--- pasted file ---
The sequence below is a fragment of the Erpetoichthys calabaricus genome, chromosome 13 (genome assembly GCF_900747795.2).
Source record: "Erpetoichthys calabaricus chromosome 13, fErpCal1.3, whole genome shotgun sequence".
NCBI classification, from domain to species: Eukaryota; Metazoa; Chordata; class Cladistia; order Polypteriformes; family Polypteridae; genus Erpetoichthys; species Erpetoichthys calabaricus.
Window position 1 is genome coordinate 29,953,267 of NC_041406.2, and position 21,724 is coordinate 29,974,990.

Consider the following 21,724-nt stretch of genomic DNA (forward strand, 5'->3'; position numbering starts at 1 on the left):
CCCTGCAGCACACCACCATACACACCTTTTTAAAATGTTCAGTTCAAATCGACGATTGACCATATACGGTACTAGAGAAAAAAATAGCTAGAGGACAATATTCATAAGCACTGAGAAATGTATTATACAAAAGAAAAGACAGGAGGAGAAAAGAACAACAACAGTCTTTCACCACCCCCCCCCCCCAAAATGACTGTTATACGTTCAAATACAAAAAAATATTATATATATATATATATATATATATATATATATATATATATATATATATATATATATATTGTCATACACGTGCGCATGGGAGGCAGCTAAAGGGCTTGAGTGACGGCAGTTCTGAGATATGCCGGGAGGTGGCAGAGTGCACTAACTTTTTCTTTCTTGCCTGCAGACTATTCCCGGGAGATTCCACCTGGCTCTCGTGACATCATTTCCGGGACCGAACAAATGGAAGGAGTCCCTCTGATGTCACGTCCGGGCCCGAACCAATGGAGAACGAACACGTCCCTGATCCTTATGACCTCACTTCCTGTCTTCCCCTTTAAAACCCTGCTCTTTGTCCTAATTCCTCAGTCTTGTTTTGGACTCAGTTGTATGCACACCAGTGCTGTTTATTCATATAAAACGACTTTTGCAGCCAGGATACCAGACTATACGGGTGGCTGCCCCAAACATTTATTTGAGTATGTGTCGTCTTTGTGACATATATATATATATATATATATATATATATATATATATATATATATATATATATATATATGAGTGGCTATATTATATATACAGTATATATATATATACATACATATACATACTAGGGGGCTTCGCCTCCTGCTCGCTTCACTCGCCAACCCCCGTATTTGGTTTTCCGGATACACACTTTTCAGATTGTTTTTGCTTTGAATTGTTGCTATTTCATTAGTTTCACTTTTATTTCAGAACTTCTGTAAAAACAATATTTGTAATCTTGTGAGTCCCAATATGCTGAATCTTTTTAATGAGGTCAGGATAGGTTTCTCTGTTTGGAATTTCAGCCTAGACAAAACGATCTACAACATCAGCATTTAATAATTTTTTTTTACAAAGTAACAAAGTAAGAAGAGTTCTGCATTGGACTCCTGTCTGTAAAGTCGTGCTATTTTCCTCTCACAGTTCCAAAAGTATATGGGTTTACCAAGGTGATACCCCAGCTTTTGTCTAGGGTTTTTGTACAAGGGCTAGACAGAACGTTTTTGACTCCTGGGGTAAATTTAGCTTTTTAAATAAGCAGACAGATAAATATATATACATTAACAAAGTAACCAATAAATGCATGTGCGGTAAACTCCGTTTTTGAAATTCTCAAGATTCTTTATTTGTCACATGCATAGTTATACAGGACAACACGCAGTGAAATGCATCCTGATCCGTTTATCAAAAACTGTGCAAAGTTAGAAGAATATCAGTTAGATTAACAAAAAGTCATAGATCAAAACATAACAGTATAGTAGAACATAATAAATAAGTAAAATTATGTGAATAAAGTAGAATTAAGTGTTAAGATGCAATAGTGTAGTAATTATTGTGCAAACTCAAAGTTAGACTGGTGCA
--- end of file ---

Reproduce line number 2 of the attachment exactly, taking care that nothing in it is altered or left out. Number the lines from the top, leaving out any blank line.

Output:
Source record: "Erpetoichthys calabaricus chromosome 13, fErpCal1.3, whole genome shotgun sequence".